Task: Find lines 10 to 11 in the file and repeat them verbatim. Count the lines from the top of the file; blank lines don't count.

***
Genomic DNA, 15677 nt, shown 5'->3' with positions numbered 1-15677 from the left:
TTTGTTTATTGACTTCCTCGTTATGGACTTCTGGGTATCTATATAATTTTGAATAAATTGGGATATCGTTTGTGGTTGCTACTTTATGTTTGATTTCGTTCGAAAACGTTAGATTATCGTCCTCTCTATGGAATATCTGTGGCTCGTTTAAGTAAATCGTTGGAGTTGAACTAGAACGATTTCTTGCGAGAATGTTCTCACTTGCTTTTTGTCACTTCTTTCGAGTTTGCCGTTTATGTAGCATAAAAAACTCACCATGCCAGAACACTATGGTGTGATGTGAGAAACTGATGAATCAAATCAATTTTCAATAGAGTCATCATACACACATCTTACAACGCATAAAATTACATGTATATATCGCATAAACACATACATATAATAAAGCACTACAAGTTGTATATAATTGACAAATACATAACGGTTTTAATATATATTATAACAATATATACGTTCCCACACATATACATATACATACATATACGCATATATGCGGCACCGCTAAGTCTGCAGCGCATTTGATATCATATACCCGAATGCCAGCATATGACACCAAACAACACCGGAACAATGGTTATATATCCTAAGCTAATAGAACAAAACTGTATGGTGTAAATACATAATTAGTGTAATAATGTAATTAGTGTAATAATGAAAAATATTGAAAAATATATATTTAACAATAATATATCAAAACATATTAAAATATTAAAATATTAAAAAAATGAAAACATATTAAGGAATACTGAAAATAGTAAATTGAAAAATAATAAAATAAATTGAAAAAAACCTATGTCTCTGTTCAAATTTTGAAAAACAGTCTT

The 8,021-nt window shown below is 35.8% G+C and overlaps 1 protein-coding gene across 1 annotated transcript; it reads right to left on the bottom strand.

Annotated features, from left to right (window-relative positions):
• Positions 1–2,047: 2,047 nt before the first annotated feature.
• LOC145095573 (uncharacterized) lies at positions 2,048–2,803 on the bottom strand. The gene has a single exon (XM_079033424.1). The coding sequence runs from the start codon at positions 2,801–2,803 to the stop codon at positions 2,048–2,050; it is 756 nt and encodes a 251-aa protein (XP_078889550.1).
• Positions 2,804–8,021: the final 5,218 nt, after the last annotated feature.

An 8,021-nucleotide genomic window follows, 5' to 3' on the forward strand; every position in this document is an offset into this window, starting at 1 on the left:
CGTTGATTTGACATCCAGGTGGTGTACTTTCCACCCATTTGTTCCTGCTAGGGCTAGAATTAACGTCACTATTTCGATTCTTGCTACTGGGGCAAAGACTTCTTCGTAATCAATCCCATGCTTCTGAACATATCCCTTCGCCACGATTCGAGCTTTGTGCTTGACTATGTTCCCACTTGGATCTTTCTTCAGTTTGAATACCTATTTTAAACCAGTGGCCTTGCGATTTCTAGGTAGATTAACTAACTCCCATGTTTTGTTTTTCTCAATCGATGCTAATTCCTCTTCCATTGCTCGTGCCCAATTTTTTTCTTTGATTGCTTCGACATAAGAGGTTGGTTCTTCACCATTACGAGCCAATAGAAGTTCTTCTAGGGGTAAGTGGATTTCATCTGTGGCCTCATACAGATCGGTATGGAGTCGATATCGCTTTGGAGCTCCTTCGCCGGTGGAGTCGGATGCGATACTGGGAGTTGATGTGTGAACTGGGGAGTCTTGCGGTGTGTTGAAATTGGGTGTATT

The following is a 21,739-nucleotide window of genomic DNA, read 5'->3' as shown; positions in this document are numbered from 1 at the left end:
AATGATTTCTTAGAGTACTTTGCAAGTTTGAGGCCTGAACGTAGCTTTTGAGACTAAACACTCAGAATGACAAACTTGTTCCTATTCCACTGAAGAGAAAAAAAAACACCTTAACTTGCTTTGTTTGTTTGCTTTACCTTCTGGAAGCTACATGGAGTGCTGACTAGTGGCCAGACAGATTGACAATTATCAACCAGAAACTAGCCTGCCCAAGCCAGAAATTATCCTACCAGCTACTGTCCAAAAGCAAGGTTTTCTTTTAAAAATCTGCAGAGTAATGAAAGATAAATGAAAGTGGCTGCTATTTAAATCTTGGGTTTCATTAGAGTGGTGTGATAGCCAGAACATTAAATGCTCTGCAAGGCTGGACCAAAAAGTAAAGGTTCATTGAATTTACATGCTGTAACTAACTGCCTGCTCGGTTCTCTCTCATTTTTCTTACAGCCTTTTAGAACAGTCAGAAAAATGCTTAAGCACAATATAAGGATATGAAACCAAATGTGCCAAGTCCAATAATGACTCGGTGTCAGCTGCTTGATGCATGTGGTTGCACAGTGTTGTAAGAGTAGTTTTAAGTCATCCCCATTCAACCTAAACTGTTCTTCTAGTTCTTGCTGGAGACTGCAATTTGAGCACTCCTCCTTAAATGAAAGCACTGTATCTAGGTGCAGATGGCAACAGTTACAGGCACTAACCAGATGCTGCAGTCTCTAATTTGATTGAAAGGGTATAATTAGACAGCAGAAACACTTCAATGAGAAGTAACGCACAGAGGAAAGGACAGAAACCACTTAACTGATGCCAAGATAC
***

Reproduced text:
The following is a 21,739-nucleotide window of genomic DNA, read 5'->3' as shown; positions in this document are numbered from 1 at the left end:
AATGATTTCTTAGAGTACTTTGCAAGTTTGAGGCCTGAACGTAGCTTTTGAGACTAAACACTCAGAATGACAAACTTGTTCCTATTCCACTGAAGAGAAAAAAAAACACCTTAACTTGCTTTGTTTGTTTGCTTTACCTTCTGGAAGCTACATGGAGTGCTGACTAGTGGCCAGACAGATTGACAATTATCAACCAGAAACTAGCCTGCCCAAGCCAGAAATTATCCTACCAGCTACTGTCCAAAAGCAAGGTTTTCTTTTAAAAATCTGCAGAGTAATGAAAGATAAATGAAAGTGGCTGCTATTTAAATCTTGGGTTTCATTAGAGTGGTGTGATAGCCAGAACATTAAATGCTCTGCAAGGCTGGACCAAAAAGTAAAGGTTCATTGAATTTACATGCTGTAACTAACTGCCTGCTCGGTTCTCTCTCATTTTTCTTACAGCCTTTTAGAACAGTCAGAAAAATGCTTAAGCACAATATAAGGATATGAAACCAAATGTGCCAAGTCCAATAATGACTCGGTGTCAGCTGCTTGATGCATGTGGTTGCACAGTGTTGTAAGAGTAGTTTTAAGTCATCCCCATTCAACCTAAACTGTTCTTCTAGTTCTTGCTGGAGACTGCAATTTGAGCACTCCTCCTTAAATGAAAGCACTGTATCTAGGTGCAGATGGCAACAGTTACAGGCACTAACCAGATGCTGCAGTCTCTAATTTGATTGAAAGGGTATAATTAGACAGCAGAAACACTTCAATGAGAAGTAACGCACAGAGGAAAGGACAGAAACCACTTAACTGATGCCAAGATAC